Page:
Volunteering far beyond the borders of the UK
The benefits of volunteering are now well understood. We are seeing astonishing levels of volunteering now in Derby as so many people respond to the pandemic with an urgent desire to help.
As well as meeting needs in our communities most people get a sense of wellbeing from their voluntary work. Altruism – helping others for no material gain – was described brilliantly by Richard Titmus in his book about blood donors as ‘The Gift Relationship’ (1970). We get so much satisfaction from giving our time, our compassion, our love. I saw this plaque (below) on a wall earlier this year. For me it says it all.
If you are already a volunteer I’d like to convince you to think about adding an international dimension to your voluntary work. If you are not yet a volunteer then please read on. Give me five minutes of your time. It could change your life.
Ten years ago I went to Sierra Leone, a small country in West Africa, to pursue a personal interest in how people in countries which have experienced terrible civil war can heal themselves. A chance conversation with the head teacher of a village primary school drew me into a relationship with Sierra Leone which – a decade later – now gives added purpose to my retirement years.
After looking around her school I talked to Haja Khadija about how my family could support her work – we wanted our own children to have some involvement with a school in a poor country to develop their understanding of poverty in Africa. Haja’s response surprised me. ‘Don’t raise money for my school. Instead, help this girl’.
She took me into the village where we found Fatmata with two friends sitting on a bench outside her house. ‘This girl’, said Haja, ‘was the brightest in my leavers’ class two years ago. Now she sits here doing nothing. Her grandmother cannot afford to send her to secondary school. Can you help her to get the education she deserves?’
This was the inspiration which led me to set up Sierra Leone Education and Development Trust in 2012. We now enable 22 of the brightest primary school leavers from very poor homes to go to secondary school. Fatmata, our first sponsored student, has left school and is waiting to go to Law School where we will continue to support her. One day soon she will become a community leader.
Wulematu - left - is one of the young women we sponsor to go to secondary school. Our support includes a full set of textbooks which schools in Sierra Leone cannot afford to give students. (photo of Wulematu included with her consent)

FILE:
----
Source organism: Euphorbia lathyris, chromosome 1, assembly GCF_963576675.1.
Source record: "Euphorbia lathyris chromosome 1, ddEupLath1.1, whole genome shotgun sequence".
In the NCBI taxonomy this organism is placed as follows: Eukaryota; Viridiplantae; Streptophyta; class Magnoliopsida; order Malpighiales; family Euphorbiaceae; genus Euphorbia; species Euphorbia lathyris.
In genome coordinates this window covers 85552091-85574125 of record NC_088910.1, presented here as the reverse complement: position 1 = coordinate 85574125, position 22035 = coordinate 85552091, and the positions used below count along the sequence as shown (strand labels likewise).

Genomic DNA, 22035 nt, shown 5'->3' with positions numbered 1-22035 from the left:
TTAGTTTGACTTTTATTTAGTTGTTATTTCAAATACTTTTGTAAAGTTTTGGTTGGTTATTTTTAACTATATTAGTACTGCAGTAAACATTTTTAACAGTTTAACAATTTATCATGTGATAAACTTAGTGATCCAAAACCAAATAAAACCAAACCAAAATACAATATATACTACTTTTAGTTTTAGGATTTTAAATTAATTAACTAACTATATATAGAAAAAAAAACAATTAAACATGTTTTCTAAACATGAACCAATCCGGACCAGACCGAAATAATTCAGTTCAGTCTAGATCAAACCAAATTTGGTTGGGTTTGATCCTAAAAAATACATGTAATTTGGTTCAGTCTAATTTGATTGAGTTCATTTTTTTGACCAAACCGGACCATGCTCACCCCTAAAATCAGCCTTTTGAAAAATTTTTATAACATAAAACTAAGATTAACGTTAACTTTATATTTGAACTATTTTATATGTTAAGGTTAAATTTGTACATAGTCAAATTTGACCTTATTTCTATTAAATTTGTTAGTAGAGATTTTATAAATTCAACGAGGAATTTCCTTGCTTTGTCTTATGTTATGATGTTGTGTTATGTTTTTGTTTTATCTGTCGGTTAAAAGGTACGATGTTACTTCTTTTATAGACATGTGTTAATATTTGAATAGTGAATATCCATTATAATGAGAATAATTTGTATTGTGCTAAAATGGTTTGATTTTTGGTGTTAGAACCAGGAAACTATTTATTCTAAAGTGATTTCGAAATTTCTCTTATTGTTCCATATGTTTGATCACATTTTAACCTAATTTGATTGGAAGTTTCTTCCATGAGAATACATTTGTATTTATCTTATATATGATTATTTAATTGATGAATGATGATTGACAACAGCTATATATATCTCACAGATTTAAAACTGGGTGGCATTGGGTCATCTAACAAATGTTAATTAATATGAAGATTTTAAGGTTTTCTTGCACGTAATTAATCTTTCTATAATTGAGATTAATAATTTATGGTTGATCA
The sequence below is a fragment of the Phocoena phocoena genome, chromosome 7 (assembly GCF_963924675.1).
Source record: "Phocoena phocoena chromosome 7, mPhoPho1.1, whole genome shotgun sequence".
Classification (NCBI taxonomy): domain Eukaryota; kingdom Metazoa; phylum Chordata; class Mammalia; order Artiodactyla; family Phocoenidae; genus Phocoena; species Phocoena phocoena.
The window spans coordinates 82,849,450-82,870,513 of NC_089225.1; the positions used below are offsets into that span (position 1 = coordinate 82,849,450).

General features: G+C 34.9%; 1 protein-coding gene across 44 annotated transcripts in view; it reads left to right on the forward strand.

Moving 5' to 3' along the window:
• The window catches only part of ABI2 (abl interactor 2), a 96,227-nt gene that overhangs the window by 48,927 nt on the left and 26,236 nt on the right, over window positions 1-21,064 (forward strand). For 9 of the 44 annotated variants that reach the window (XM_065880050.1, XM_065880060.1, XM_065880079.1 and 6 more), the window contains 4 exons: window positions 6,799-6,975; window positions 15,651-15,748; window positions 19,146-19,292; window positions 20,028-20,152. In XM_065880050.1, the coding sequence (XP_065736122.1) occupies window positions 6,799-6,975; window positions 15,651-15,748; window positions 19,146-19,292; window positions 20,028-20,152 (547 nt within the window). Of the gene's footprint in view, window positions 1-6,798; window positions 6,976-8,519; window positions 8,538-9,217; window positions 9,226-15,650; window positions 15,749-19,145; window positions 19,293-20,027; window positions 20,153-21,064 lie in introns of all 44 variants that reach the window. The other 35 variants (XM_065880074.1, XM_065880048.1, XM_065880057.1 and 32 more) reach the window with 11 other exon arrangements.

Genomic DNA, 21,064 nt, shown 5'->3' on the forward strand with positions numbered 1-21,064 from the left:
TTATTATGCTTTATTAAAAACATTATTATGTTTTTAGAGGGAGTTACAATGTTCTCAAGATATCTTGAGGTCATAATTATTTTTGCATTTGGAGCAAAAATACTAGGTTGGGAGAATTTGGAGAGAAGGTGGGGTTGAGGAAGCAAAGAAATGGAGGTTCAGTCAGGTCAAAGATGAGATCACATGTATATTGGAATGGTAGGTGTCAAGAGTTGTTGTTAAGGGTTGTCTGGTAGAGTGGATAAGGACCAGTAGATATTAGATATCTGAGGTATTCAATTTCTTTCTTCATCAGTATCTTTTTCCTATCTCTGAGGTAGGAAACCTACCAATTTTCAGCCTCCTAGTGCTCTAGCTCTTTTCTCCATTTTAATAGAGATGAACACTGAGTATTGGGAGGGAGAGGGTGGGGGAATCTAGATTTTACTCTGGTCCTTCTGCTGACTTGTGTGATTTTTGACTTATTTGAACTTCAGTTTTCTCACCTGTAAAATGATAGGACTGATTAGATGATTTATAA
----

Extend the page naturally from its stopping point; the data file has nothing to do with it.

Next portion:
Getting this international charity off the ground and helping to build it into a small, effective force for good has given me immense pleasure over the last eight years. Our other six trustees – all volunteers, remember, as well as charity governors – have also found satisfaction in enabling children in one of the poorest countries to get an education. They have enjoyed the contact with Sierra Leoneans and the chance to learn about the country, its people and its challenges. When ebola hit six years ago our involvement felt very real and immediate. This was not just an item on the six o’clock news. And today, as I write, we all follow the spread of the coronavirus in Sierra Leone and discuss with our lead volunteer Chernor Barrie how we can use our small funds to the best effect.
Left: Chernor Barrie, our lead volunteer, presents textbooks to Kandeh, one of the students we sponsor (consent obtained for use of this photo from Chernor and Kandeh)
90 donors enable us to do our work, contributing £14,000 this year. Some of them have linked their donations to particular students and get regular information about their progress. This makes their relationship with Sierra Leone so authentic and gives them opportunities for understanding what the reality of life is for poor people in a far away land. In a few instances, donors have journeyed to Sierra Leone at their own expense to see this beautiful country for themselves and have come home inspired to do more.
I believe that some involvement with an international charity can enrich your life. It is another version of that wonderful ‘gift relationship’ Titmus wrote about. Maybe you can seek an opportunity to be a trustee or a volunteer or just be a donor who takes an interest in the person or community you are helping. Some of our donors give just £5 each month – less than the price of a take-away. Or lend some money through Lend-with-Care to an African woman with a micro business and watch what difference your investment makes to her life and her children’s futures. Or join a refugee support group here in Derbyshire and learn about the lives of those who had no choice but to flee their homelands and seek help abroad.
Volunteering is about altruism. But there is a pay back in your own sense of wellbeing. I believe this is especially true of international volunteering. So, think about how you can get involved. Get in touch by email if you’d like to discuss this. I’d like to hear from you.
Kevin Curley CBE, Chair, Community Action Derby
Chair, Sierra Leone Education and Development Trust